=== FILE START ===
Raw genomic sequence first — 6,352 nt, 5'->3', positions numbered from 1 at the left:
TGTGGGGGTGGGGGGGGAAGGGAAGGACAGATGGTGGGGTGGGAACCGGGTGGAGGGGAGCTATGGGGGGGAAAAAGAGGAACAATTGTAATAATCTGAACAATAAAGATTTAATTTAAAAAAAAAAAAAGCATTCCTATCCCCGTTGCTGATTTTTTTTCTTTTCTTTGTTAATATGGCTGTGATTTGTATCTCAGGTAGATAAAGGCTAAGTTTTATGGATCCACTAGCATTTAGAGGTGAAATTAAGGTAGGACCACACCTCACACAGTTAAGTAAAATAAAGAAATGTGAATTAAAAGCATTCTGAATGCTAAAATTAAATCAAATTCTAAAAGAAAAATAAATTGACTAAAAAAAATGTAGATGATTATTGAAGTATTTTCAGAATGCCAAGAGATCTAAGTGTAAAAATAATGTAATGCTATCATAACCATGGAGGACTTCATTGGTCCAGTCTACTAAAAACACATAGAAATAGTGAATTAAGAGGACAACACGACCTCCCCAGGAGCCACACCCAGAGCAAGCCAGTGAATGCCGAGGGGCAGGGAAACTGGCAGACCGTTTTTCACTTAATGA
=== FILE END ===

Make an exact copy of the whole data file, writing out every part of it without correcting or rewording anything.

Raw genomic sequence first — 6,352 nt, 5'->3', positions numbered from 1 at the left:
TGTGGGGGTGGGGGGGGAAGGGAAGGACAGATGGTGGGGTGGGAACCGGGTGGAGGGGAGCTATGGGGGGGAAAAAGAGGAACAATTGTAATAATCTGAACAATAAAGATTTAATTTAAAAAAAAAAAAAGCATTCCTATCCCCGTTGCTGATTTTTTTTCTTTTCTTTGTTAATATGGCTGTGATTTGTATCTCAGGTAGATAAAGGCTAAGTTTTATGGATCCACTAGCATTTAGAGGTGAAATTAAGGTAGGACCACACCTCACACAGTTAAGTAAAATAAAGAAATGTGAATTAAAAGCATTCTGAATGCTAAAATTAAATCAAATTCTAAAAGAAAAATAAATTGACTAAAAAAAATGTAGATGATTATTGAAGTATTTTCAGAATGCCAAGAGATCTAAGTGTAAAAATAATGTAATGCTATCATAACCATGGAGGACTTCATTGGTCCAGTCTACTAAAAACACATAGAAATAGTGAATTAAGAGGACAACACGACCTCCCCAGGAGCCACACCCAGAGCAAGCCAGTGAATGCCGAGGGGCAGGGAAACTGGCAGACCGTTTTTCACTTAATGA